"Prattling on and on about being an ass with experience doesn't make someone experienced. It just makes you an ass." Rod Buvens, Pilot grunt
    Dadx9
    Member
    Member
    Member
    Posts:4


    --
    03/11/2012 10:26 AM
    I guess the point I was trying to make was not communicated properly. I was not attempting to discuss how much or how little our expenses are, but what conservatively is required to stay afloat in this business. We have had so many people leave their jobs and families to chase the pot at the end of the rainbow. How many adjusters began their careers during the 2004 hurricane season or Katrina? Only to find out they didn't have the resources or skill set to continue? I see many resumes or ready for deployment with less than a year of experience. I am all for new blood in the ranks, I only want them to hear what I never heard how much (conservatively) it takes to run their business. I'm sure it would sobering to see how many of us are working in this high-risk industry with no medical coverage or self-funding our retirement (all waiting for the mother of all storms to fund our retirement) or are current on FICA and taxes. I have seen too many of our brothers and sisters pass away, chasing the big one only to leave their families, too soon, and in financial trouble.

    To quote a great departed friend and mentor, "Know before you go". I miss ya Dave
    CatAdjusterX
    Posts:959


    --
    03/11/2012 8:41 PM

    Posted By Dadx9 on 11 Mar 2012 10:26 AM
    I guess the point I was trying to make was not communicated properly. I was not attempting to discuss how much or how little our expenses are, but what conservatively is required to stay afloat in this business. We have had so many people leave their jobs and families to chase the pot at the end of the rainbow. How many adjusters began their careers during the 2004 hurricane season or Katrina? Only to find out they didn't have the resources or skill set to continue? I see many resumes or ready for deployment with less than a year of experience. I am all for new blood in the ranks, I only want them to hear what I never heard how much (conservatively) it takes to run their business. I'm sure it would sobering to see how many of us are working in this high-risk industry with no medical coverage or self-funding our retirement (all waiting for the mother of all storms to fund our retirement) or are current on FICA and taxes. I have seen too many of our brothers and sisters pass away, chasing the big one only to leave their families, too soon, and in financial trouble.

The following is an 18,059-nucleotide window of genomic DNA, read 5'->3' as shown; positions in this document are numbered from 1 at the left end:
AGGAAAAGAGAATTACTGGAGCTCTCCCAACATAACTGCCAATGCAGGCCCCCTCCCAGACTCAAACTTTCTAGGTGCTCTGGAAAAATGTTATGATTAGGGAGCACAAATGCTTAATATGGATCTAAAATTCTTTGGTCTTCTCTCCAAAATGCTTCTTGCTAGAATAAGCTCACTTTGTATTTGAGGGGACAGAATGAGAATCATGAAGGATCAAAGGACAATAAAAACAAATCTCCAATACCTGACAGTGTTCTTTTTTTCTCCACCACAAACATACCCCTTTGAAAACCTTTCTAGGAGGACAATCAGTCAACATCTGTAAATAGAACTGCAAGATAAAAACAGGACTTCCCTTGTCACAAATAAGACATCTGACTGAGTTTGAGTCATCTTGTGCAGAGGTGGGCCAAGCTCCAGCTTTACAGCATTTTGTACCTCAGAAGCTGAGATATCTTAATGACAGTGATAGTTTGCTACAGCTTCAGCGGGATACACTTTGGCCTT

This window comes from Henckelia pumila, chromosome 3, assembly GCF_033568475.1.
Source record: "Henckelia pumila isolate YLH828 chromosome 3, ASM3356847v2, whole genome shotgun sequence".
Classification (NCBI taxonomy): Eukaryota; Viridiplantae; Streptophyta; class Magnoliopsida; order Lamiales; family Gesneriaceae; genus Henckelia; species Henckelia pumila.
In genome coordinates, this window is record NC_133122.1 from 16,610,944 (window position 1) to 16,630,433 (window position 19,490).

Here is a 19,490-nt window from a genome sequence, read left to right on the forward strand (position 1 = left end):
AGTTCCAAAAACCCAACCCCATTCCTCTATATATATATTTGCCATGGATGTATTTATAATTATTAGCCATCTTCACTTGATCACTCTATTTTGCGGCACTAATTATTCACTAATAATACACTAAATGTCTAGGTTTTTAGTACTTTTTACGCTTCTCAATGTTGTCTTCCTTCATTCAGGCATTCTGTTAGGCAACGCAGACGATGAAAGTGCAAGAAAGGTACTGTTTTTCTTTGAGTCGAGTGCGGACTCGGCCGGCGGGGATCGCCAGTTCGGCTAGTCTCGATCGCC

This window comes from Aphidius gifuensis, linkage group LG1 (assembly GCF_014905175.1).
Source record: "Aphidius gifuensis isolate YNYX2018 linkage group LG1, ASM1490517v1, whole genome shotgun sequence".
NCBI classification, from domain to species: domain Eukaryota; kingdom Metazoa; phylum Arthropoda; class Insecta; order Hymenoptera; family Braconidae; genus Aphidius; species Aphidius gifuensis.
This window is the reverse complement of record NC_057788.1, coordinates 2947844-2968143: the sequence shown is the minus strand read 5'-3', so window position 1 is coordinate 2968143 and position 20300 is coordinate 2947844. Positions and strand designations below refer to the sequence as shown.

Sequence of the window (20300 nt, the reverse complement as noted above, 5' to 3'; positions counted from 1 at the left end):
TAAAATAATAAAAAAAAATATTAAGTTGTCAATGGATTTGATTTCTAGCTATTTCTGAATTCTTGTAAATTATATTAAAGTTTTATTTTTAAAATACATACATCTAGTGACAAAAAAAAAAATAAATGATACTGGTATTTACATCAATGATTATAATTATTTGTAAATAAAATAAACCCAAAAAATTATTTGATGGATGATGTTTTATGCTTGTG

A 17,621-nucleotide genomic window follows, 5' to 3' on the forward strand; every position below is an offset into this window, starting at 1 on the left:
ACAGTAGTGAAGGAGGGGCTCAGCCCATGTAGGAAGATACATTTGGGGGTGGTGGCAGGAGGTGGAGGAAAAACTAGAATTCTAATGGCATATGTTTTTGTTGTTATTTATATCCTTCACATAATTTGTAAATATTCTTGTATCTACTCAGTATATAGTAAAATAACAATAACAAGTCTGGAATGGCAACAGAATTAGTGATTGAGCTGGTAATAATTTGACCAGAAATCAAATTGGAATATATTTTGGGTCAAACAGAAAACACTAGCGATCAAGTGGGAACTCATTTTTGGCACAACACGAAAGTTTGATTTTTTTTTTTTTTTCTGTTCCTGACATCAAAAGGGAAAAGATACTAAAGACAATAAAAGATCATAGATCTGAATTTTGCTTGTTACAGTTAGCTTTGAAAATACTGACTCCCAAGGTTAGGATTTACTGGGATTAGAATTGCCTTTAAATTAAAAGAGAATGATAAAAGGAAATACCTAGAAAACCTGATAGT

To quote a great departed friend and mentor, "Know before you go". I miss ya Dave

    ....................................

    Dadx9,

     

    NoNoNo, your message was heard loud and clear! What a wonderful insightful post that was right on the money and something that is RARELY spoken of in great detail.

    I am indeed one of those described, I got started in 03 and began working real world claims as an apprentice with Jeanne in 04. Katrina/Rita was when I was allowed to work my OWN claims. I am indeed one of the lucky ones who has survived up to and including today. Most of those who worked Katrina/Rita as rookies are long since gone from the industry.

     

    In closing, THANK YOU for your spot on analysis!

     

     

    Robby Robinson 



    "A good leader leads..... ..... but a great leader is followed !!" CatAdjusterX@gmail.com
    ChuckDeaton
    Life Member
    Posts:1110


    --
    03/13/2012 4:55 PM
    In your case, Robby, you are lucky you didn't get caught working without a flood license or dead!
    "Prattling on and on about being an ass with experience doesn't make someone experienced. It just makes you an ass." Rod Buvens, Pilot grunt
    CatAdjusterX
    Posts:959


    --
    03/14/2012 10:43 PM
    Posted By ChuckDeaton on 13 Mar 2012 04:55 PM
    In your case, Robby, you are lucky you didn't get caught working without a flood license or dead!

    .........................................................................................................................................................................................................

    Wow Chuck, you are like a regular "Coon Hound", I can't seem to get you off my trail, you even followed me to another thread!!(LOL) I don't know what you are inferring about me being lucky I am not dead. This issue is put to rest Chuck, I will no longer respond to this nonsense or snide comments.

    "A good leader leads..... ..... but a great leader is followed !!" CatAdjusterX@gmail.com
    ChuckDeaton
    Life Member
    Posts:1110


    --
    03/15/2012 8:14 PM